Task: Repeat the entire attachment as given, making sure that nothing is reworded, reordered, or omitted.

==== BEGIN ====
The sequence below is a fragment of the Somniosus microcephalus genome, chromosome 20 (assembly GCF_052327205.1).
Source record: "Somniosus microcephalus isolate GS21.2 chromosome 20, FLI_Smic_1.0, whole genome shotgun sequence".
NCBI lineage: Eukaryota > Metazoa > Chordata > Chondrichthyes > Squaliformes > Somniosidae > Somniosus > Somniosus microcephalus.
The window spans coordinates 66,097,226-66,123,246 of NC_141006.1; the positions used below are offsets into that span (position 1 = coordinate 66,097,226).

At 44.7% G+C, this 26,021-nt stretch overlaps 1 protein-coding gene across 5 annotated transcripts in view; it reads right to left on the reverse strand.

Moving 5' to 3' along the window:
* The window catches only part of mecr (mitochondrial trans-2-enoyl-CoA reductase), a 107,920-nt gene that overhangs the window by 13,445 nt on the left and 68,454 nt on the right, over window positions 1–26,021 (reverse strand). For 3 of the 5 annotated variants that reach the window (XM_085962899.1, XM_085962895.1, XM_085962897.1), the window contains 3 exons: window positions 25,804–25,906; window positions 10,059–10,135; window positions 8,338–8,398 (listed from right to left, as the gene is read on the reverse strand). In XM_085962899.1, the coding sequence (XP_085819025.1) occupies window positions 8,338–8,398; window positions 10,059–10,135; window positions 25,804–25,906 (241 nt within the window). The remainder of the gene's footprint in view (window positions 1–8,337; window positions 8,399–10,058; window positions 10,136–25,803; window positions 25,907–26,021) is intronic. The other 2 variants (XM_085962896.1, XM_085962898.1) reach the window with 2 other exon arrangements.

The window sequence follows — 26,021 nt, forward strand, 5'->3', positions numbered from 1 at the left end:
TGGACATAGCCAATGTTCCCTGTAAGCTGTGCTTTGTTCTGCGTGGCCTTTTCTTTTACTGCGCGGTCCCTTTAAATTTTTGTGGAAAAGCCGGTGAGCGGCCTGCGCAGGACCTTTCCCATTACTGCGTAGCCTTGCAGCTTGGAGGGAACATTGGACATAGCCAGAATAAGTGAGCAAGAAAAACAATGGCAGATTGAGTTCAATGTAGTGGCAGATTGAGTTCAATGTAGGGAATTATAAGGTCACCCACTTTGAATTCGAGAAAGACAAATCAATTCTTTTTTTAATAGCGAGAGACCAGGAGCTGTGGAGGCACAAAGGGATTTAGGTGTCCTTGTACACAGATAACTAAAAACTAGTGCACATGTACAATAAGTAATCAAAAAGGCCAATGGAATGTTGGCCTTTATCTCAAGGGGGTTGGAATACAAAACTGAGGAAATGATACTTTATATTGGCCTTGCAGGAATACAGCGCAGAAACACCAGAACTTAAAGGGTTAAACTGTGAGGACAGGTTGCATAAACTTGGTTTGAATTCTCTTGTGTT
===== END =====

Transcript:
The sequence below is a fragment of the Somniosus microcephalus genome, chromosome 20 (assembly GCF_052327205.1).
Source record: "Somniosus microcephalus isolate GS21.2 chromosome 20, FLI_Smic_1.0, whole genome shotgun sequence".
NCBI lineage: Eukaryota > Metazoa > Chordata > Chondrichthyes > Squaliformes > Somniosidae > Somniosus > Somniosus microcephalus.
The window spans coordinates 66,097,226-66,123,246 of NC_141006.1; the positions used below are offsets into that span (position 1 = coordinate 66,097,226).

At 44.7% G+C, this 26,021-nt stretch overlaps 1 protein-coding gene across 5 annotated transcripts in view; it reads right to left on the reverse strand.

Moving 5' to 3' along the window:
* The window catches only part of mecr (mitochondrial trans-2-enoyl-CoA reductase), a 107,920-nt gene that overhangs the window by 13,445 nt on the left and 68,454 nt on the right, over window positions 1–26,021 (reverse strand). For 3 of the 5 annotated variants that reach the window (XM_085962899.1, XM_085962895.1, XM_085962897.1), the window contains 3 exons: window positions 25,804–25,906; window positions 10,059–10,135; window positions 8,338–8,398 (listed from right to left, as the gene is read on the reverse strand). In XM_085962899.1, the coding sequence (XP_085819025.1) occupies window positions 8,338–8,398; window positions 10,059–10,135; window positions 25,804–25,906 (241 nt within the window). The remainder of the gene's footprint in view (window positions 1–8,337; window positions 8,399–10,058; window positions 10,136–25,803; window positions 25,907–26,021) is intronic. The other 2 variants (XM_085962896.1, XM_085962898.1) reach the window with 2 other exon arrangements.

The window sequence follows — 26,021 nt, forward strand, 5'->3', positions numbered from 1 at the left end:
TGGACATAGCCAATGTTCCCTGTAAGCTGTGCTTTGTTCTGCGTGGCCTTTTCTTTTACTGCGCGGTCCCTTTAAATTTTTGTGGAAAAGCCGGTGAGCGGCCTGCGCAGGACCTTTCCCATTACTGCGTAGCCTTGCAGCTTGGAGGGAACATTGGACATAGCCAGAATAAGTGAGCAAGAAAAACAATGGCAGATTGAGTTCAATGTAGTGGCAGATTGAGTTCAATGTAGGGAATTATAAGGTCACCCACTTTGAATTCGAGAAAGACAAATCAATTCTTTTTTTAATAGCGAGAGACCAGGAGCTGTGGAGGCACAAAGGGATTTAGGTGTCCTTGTACACAGATAACTAAAAACTAGTGCACATGTACAATAAGTAATCAAAAAGGCCAATGGAATGTTGGCCTTTATCTCAAGGGGGTTGGAATACAAAACTGAGGAAATGATACTTTATATTGGCCTTGCAGGAATACAGCGCAGAAACACCAGAACTTAAAGGGTTAAACTGTGAGGACAGGTTGCATAAACTTGGTTTGAATTCTCTTGTGTT